The Harris Woolen Company built eighty of these units to provide housing for its workers in the Privilege Mill complex, which then existed at the foot of the hill. What remains is the finest extant mill housing for nonsupervisory workers in Woonsocket. The houses continue the tradition of the Federal vernacular type found at the earlier housing of the Globe Mills (
WO16), but in brick rather than wood. The granite foundations, the stone lintels over the windows, and the deep recesses of the doorways, lighted by very narrow transoms and side lights, reinforce the sense of solidity. They seem to depend on the Massachusetts tradition of brick mill housing that extended along the Blackstone River in Rhode Island and is today most vividly evident in Lonsdale, Berkeley, and Ashton (see under Cumberland). The six-bay houses that line both sides of Farm Street originally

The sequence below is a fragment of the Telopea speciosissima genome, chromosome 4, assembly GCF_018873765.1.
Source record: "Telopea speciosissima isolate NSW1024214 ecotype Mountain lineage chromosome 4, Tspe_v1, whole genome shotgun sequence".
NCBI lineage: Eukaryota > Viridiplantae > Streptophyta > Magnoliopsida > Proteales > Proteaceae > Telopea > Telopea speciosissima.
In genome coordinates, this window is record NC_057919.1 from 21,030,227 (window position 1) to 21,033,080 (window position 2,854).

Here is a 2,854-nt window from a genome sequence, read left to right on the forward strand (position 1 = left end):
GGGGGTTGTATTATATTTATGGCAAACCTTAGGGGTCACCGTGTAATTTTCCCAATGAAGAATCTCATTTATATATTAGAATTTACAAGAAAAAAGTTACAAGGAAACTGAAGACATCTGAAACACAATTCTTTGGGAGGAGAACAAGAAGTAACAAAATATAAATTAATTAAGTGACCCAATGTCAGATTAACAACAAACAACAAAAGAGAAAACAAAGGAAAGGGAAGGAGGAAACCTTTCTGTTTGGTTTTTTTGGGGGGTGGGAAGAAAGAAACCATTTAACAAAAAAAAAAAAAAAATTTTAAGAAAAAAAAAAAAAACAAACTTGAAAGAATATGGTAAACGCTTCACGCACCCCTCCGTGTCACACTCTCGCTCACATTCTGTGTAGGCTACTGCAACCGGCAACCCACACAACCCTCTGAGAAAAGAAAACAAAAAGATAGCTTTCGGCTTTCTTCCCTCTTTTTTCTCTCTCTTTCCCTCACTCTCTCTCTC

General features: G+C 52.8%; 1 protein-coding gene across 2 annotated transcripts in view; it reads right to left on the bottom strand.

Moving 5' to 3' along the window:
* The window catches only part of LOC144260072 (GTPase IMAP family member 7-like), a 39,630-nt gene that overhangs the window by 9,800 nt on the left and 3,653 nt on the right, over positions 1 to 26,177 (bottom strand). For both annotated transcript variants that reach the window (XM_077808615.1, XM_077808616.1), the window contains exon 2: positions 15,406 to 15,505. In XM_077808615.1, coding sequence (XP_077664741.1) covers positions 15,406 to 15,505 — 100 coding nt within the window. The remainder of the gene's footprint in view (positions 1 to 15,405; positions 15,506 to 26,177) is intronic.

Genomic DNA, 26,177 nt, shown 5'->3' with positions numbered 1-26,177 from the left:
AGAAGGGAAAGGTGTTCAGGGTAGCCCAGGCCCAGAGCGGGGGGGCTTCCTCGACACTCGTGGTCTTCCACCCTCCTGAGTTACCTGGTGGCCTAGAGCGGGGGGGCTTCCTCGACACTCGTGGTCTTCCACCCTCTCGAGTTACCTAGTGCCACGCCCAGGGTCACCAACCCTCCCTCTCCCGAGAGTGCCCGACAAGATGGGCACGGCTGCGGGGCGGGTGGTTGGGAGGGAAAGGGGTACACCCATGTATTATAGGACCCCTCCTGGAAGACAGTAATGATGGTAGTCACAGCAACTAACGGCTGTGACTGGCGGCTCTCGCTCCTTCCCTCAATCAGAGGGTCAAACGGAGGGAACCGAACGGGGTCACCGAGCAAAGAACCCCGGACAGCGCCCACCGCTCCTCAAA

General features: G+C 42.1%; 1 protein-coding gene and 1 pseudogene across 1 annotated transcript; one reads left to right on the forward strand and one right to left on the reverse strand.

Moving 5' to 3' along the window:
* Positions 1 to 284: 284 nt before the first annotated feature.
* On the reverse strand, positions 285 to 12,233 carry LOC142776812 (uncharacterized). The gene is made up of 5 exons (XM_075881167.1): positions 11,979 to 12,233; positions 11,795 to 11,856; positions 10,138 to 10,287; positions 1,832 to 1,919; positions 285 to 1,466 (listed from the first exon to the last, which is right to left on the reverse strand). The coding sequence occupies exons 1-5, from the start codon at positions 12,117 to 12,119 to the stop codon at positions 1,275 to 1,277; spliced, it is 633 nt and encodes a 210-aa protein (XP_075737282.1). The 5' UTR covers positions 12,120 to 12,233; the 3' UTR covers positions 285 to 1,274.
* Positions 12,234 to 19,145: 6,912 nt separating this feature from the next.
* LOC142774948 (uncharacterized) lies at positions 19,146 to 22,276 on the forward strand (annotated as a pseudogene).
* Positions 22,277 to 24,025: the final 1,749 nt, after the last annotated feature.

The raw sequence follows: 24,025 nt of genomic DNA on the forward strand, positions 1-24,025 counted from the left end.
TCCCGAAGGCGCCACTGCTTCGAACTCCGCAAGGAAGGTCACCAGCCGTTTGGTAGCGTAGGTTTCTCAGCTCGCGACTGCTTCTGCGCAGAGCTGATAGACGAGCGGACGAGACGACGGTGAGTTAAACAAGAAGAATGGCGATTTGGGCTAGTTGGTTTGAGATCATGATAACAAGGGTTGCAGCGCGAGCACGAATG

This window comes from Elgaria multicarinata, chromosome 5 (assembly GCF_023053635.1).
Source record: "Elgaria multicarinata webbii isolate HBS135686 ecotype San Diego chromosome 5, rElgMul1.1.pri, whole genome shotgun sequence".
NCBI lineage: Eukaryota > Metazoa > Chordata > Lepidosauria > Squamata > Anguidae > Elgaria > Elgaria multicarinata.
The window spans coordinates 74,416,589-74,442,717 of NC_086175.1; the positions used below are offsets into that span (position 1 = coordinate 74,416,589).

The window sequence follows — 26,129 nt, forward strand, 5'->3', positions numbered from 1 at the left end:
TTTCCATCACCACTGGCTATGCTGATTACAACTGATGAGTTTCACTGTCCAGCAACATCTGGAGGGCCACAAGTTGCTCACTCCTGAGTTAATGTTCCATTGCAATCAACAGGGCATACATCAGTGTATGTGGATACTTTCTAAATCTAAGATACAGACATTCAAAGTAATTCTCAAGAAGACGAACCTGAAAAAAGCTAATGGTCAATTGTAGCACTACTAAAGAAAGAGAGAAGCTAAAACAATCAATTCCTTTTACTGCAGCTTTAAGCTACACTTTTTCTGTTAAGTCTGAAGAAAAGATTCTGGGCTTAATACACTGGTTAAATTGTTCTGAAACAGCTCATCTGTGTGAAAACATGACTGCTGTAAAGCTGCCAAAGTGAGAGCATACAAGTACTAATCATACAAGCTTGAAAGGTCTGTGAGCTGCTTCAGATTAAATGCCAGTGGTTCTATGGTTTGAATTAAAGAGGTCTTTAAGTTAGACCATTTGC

To build his mill and housing, Edward Harris established his own brick kilns and sawmill on the site. Although buildings of the Privilege Mill complex still exist down the Farm Street hill, they are of later date or so altered that the crown of Harris's career can no longer be said to exist. The Privilege Mill is important, however, not only for its housing, but also because Harris specifically recruited his workers from French Canada, thereby initiating the influx of French Canadians into Woonsocket, although Irish apparently continued to predominate in his work force.